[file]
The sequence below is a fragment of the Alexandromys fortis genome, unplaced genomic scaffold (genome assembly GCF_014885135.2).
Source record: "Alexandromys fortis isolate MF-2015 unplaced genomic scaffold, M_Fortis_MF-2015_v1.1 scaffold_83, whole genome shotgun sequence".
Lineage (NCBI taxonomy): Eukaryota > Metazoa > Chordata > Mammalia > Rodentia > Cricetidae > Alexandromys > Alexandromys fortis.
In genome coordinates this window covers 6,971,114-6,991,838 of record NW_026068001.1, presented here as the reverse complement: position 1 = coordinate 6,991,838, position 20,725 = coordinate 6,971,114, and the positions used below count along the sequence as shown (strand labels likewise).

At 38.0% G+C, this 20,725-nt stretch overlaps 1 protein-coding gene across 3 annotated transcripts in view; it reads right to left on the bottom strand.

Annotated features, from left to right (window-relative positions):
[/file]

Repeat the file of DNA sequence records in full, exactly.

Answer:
The sequence below is a fragment of the Alexandromys fortis genome, unplaced genomic scaffold (genome assembly GCF_014885135.2).
Source record: "Alexandromys fortis isolate MF-2015 unplaced genomic scaffold, M_Fortis_MF-2015_v1.1 scaffold_83, whole genome shotgun sequence".
Lineage (NCBI taxonomy): Eukaryota > Metazoa > Chordata > Mammalia > Rodentia > Cricetidae > Alexandromys > Alexandromys fortis.
In genome coordinates this window covers 6,971,114-6,991,838 of record NW_026068001.1, presented here as the reverse complement: position 1 = coordinate 6,991,838, position 20,725 = coordinate 6,971,114, and the positions used below count along the sequence as shown (strand labels likewise).

At 38.0% G+C, this 20,725-nt stretch overlaps 1 protein-coding gene across 3 annotated transcripts in view; it reads right to left on the bottom strand.

Annotated features, from left to right (window-relative positions):